Consumer Credit Protection Act
Sometimes, a court may direct an employer to withhold a portion of an employee’s earnings and to pay the withheld amount to the court or a creditor. Sometimes a state or the federal government may direct an employer to withhold part of an employee’s wages must because the employee owes unpaid taxes. The legal process by which an employee’s wages are withheld is referred to as garnishment.
In Title III of the Consumer Credit Protection Act, Congress has prescribed a number of rules to govern the wage garnishment process. The Act applies to any person receiving a wage, salary, commission, or bonus in the United States. The Act is administered by the Wage and Hour Division of the Department of Labor’s Employment Standards Administration.
Wage Garnishment Restrictions
Pursuant to the Act, there are limits on wage garnishment amounts, regardless of how many garnishment orders are directed to the employer. In most cases, the maximum weekly amount that may be withheld from an employee equals the smaller of:
- 25 percent of the employee’s disposable weekly income, or
- the amount by which an employee’s disposable weekly earnings are greater than 30 times the federal minimum wage of $5.15 per hour ($154.50).
Under the Act, disposable income is that income remaining after deductions for local, state, federal, and employment taxes are made.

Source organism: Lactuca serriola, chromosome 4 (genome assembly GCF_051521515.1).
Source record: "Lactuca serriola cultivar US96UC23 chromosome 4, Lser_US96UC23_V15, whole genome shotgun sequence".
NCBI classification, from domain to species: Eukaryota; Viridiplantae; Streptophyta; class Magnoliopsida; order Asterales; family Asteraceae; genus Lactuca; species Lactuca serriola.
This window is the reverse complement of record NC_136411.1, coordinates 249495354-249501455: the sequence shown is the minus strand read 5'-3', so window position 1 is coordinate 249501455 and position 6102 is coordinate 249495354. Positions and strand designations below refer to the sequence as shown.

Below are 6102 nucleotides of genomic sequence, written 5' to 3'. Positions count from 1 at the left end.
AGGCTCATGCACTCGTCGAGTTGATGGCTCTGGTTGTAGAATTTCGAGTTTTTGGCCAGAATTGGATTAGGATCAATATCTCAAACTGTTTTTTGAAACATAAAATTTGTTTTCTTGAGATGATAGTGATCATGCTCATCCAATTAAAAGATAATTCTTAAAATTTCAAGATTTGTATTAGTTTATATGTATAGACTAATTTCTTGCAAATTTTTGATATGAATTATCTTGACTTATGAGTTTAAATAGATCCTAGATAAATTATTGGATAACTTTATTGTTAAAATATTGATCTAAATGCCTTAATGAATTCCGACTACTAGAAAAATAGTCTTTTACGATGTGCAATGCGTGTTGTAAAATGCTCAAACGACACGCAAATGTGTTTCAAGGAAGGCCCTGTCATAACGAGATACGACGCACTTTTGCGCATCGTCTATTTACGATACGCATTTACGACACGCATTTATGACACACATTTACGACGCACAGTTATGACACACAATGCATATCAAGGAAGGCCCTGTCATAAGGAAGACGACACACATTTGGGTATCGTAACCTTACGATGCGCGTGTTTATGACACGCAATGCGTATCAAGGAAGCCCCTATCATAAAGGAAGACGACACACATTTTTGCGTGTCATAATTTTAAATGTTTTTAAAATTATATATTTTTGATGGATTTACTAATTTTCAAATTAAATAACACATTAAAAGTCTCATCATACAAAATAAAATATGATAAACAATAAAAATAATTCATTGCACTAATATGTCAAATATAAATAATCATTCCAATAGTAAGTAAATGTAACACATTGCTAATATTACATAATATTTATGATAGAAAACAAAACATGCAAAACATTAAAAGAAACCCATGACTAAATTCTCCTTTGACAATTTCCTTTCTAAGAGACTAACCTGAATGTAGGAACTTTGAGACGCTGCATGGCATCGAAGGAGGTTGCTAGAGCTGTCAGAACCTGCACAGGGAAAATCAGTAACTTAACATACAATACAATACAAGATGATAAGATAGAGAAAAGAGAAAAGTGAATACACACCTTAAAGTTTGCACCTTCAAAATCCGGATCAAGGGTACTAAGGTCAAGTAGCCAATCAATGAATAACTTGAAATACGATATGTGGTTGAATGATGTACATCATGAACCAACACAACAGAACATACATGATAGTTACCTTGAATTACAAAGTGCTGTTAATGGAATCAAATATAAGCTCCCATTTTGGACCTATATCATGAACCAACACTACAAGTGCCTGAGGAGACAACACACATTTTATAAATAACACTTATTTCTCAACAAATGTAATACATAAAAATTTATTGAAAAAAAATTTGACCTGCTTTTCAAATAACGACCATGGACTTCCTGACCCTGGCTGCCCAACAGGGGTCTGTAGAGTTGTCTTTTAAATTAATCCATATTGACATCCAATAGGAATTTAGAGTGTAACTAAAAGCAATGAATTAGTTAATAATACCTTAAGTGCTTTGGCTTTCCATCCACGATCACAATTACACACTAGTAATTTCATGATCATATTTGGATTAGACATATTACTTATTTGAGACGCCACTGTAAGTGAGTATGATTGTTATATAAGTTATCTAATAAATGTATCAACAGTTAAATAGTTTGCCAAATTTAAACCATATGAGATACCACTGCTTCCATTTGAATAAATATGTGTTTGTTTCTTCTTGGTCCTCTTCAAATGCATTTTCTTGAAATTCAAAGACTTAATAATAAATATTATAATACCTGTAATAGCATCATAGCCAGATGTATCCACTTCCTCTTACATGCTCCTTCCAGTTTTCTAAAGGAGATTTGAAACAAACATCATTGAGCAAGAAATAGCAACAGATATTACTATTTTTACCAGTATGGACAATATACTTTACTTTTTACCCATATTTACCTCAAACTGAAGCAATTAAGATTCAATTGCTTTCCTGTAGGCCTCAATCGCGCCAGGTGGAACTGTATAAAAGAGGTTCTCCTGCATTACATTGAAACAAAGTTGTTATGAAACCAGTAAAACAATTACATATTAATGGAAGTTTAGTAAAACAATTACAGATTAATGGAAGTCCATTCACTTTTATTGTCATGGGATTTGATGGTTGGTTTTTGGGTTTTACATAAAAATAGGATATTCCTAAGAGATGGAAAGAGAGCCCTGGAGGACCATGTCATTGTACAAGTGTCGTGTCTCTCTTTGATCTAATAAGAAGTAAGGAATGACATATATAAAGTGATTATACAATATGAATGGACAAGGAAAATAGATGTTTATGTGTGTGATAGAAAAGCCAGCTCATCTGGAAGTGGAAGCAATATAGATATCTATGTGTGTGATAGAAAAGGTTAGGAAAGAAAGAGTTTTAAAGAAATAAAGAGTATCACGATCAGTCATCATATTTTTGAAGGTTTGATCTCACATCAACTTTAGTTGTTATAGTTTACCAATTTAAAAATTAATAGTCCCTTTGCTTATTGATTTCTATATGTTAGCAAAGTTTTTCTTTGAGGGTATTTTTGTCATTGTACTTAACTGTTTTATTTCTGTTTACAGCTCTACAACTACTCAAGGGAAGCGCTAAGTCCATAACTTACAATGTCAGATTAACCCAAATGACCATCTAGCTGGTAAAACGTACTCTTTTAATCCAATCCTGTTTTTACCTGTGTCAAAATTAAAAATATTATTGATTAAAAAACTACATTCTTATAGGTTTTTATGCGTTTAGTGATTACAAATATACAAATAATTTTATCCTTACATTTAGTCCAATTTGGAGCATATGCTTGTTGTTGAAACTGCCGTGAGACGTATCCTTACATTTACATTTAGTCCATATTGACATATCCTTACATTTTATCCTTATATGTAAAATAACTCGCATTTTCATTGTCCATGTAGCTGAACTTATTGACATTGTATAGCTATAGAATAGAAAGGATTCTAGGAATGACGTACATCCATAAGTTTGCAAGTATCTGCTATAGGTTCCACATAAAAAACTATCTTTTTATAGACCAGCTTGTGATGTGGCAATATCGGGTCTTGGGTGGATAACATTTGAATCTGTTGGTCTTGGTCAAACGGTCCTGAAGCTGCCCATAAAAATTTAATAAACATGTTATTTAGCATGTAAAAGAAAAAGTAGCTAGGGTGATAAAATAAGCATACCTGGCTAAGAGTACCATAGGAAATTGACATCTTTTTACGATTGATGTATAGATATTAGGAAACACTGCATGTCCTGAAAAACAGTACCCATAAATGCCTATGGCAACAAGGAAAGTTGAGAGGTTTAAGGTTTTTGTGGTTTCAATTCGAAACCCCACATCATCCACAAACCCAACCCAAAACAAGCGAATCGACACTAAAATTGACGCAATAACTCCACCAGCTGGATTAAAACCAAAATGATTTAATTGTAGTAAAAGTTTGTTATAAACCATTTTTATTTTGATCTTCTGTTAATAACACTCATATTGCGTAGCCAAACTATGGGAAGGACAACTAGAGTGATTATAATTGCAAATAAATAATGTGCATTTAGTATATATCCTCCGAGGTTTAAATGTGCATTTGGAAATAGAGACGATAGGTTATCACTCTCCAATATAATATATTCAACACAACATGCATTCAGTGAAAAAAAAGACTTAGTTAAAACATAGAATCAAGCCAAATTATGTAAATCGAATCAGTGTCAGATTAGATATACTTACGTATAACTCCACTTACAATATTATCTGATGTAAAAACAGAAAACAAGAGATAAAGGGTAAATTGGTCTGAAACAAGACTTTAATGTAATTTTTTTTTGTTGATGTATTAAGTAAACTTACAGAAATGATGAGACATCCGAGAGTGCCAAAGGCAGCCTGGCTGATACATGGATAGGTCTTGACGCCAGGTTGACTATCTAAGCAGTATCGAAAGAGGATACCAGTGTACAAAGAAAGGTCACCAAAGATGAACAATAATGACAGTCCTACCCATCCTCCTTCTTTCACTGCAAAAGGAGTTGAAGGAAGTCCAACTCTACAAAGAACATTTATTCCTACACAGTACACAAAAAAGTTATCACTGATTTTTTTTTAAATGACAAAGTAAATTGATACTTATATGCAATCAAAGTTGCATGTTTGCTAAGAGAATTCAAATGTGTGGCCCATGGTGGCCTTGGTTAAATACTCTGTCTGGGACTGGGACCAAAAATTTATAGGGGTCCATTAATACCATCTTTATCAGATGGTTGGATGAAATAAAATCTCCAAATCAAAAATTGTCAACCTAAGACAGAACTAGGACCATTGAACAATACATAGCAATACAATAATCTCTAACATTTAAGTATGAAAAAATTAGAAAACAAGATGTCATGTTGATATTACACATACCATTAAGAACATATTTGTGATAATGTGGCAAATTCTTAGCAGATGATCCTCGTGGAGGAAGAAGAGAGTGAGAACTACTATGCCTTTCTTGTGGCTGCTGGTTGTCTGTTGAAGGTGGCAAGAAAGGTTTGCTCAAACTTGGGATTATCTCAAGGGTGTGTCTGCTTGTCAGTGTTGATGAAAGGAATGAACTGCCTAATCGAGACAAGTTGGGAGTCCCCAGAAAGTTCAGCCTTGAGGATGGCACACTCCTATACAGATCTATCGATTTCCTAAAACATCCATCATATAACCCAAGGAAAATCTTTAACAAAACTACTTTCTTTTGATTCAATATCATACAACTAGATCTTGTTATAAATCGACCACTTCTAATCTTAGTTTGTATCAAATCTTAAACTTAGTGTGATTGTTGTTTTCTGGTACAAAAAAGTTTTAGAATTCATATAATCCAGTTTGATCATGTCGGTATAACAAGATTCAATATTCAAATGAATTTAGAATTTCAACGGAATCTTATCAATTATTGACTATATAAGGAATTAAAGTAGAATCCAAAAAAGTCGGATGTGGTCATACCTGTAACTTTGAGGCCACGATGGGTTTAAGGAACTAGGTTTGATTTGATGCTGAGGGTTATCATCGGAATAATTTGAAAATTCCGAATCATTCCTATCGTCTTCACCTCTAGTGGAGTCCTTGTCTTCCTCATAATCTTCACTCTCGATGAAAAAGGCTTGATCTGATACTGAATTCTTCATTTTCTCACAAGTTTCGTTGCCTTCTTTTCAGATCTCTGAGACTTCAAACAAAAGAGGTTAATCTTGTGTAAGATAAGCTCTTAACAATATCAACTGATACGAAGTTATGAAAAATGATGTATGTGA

Example: Jack’s weekly after-tax earnings are $550. Under scenario one above, Jack’s employer could withhold $137.50 pursuant to a garnishment order. Under scenario two above, it could withhold $395.50. Under the Act’s rules, Jack’s employer may only withhold $137.50, the smaller of the two amounts. Jack will receive $412.50 in pay.
The above restrictions do not apply to garnishment orders for child support, bankruptcy, or state or federal taxes. In the case of child support, up to 50 percent of a worker’s wages may be garnished if the worker is supporting another spouse or child. Sixty percent of his or her wages may be withheld if he or she is not supporting another spouse or child.
Restrictions on Employee Discharge
The Act provides that an employer may not discharge an employee because the employee’s wages are subject to garnishment for the payment of one debt. It does not protect an employee from discharge, however, where the wages are subject to garnishment for more than one debt.
Copyright 2011 LexisNexis, a division of Reed Elsevier Inc.